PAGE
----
The Baiheliang Ancient Hydrological Inscription. (Photo/Courtesy of the Baiheliang Museum)
China's National Cultural Heritage Administration (NCHA) unveiled a catalog of 1,658 significant ancient stone inscriptions and carvings on Friday with the aim of bolstering the preservation and management of these valuable relics. Spanning over 2,000 years, these artifacts offer insight into the economic, societal, scientific, and technological accomplishments of ancient China.
Covering 18 major historical periods from the Warring States Period (475BC-221BC) to the Qing Dynasty (1644-1911), the catalog includes more than 10 major categories such as steles, tablets, tomb epitaphs and cliff carvings, which combine calligraphy, painting and sculpture art.
The artifacts were selected from hundreds of cultural artifacts from across the country, with Beijing and the provinces of Shaanxi, Shandong and Henan boasting the highest number of entries. The catalog includes 1,148 stone inscriptions and carvings from the Song Dynasty (960-1279) and earlier periods which reflect the evolution, major script styles, calligraphic trends, techniques, and schools of ancient Chinese calligraphy.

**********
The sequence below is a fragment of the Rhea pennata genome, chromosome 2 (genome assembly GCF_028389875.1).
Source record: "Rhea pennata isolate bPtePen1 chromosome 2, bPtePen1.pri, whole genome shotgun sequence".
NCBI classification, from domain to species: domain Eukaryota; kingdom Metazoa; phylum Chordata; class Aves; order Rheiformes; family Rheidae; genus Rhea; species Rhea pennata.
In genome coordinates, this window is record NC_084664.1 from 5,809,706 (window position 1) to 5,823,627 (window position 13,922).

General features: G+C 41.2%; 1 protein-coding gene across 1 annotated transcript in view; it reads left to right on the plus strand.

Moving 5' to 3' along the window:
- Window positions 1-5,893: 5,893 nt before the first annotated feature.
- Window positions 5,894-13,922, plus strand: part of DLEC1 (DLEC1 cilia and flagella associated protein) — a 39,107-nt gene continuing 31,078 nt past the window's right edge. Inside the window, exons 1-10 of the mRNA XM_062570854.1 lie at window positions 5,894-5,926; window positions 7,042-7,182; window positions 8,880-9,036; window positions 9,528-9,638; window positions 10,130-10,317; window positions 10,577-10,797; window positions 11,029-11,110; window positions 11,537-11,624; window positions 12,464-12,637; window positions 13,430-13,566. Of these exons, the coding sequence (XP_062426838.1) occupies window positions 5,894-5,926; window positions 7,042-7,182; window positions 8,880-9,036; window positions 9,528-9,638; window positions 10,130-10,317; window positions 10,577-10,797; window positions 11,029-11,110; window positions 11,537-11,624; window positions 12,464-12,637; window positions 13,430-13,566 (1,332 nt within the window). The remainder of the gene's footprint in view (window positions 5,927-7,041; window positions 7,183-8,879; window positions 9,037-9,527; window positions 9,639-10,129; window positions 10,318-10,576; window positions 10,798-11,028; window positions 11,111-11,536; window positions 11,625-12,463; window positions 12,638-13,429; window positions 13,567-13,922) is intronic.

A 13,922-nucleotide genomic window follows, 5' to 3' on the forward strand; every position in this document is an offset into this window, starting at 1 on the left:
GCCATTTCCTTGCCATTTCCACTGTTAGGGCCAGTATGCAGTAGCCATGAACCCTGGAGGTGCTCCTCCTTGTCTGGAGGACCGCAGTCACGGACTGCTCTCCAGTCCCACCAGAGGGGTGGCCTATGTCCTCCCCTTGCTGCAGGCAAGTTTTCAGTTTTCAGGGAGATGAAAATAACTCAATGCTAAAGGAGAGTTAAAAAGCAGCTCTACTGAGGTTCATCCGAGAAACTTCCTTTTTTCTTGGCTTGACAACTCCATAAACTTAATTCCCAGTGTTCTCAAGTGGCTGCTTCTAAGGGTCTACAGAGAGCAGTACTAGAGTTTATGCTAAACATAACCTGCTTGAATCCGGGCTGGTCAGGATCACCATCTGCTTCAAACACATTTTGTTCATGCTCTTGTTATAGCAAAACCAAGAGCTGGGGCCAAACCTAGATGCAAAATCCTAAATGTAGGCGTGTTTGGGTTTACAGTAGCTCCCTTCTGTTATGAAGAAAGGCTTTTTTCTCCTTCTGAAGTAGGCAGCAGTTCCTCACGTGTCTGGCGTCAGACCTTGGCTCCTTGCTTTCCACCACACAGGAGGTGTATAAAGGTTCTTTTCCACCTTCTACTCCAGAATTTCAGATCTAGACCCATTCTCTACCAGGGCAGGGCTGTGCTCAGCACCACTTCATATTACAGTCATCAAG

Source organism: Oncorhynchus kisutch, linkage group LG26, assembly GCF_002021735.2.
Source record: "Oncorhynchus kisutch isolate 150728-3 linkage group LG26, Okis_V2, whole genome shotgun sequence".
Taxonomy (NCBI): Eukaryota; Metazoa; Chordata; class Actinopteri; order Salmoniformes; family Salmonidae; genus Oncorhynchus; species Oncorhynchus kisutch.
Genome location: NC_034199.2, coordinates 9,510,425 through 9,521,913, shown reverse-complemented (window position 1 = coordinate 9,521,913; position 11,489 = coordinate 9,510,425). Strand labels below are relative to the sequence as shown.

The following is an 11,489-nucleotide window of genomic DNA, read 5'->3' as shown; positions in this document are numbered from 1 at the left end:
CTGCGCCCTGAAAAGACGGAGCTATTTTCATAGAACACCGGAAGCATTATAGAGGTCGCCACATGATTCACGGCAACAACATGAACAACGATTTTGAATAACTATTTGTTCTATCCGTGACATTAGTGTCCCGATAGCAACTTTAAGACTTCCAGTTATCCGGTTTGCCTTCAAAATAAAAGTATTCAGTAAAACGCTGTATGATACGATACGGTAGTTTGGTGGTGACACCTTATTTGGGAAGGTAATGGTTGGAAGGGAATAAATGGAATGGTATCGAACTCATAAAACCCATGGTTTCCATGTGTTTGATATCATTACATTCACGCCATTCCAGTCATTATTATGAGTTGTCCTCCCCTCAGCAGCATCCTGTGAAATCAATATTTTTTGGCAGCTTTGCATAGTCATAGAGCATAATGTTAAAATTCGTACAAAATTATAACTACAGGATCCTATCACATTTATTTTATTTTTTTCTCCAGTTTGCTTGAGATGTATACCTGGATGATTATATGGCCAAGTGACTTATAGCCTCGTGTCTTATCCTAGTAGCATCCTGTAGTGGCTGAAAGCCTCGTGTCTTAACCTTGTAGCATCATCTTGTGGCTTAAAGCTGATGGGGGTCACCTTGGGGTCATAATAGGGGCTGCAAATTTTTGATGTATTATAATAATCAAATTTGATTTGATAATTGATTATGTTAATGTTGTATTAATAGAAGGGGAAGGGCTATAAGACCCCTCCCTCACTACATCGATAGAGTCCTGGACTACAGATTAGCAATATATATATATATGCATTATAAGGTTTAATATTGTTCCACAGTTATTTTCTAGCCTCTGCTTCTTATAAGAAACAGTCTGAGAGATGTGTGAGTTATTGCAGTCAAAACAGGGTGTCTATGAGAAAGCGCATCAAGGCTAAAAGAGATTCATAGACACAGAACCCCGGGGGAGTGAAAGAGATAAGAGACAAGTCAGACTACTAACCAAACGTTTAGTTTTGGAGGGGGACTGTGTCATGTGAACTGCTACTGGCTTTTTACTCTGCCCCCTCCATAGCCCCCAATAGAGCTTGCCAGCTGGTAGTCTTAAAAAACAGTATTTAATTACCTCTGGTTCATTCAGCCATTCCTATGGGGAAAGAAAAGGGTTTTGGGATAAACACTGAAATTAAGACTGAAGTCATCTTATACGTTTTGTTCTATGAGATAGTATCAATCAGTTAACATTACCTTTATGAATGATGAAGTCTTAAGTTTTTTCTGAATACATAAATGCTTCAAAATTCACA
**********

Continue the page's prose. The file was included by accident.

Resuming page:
The inscriptions encompass a variety of scripts, ranging from pre-Qin (221BC -207BC) characters to the Standard, Clerical and Cursive scripts. These listed items bore witness to the historical exchanges and integration among different ethnic groups in ancient China.
The catalog includes inscriptions in 13 languages, including Chinese, Tibetan, Mongolian, Manchu and Uighur. Notably, a stele commemorating the friendly relations between the Tang Dynasty (618-907) and the Tubo Kingdom serves as an important testament to the unity between the Han and Tibetan ethnic groups.
The NCHA stated that they plan to introduce relevant policies and implement projects with the aim to comprehensively enhance preservation and utilization of ancient stone inscriptions and carvings.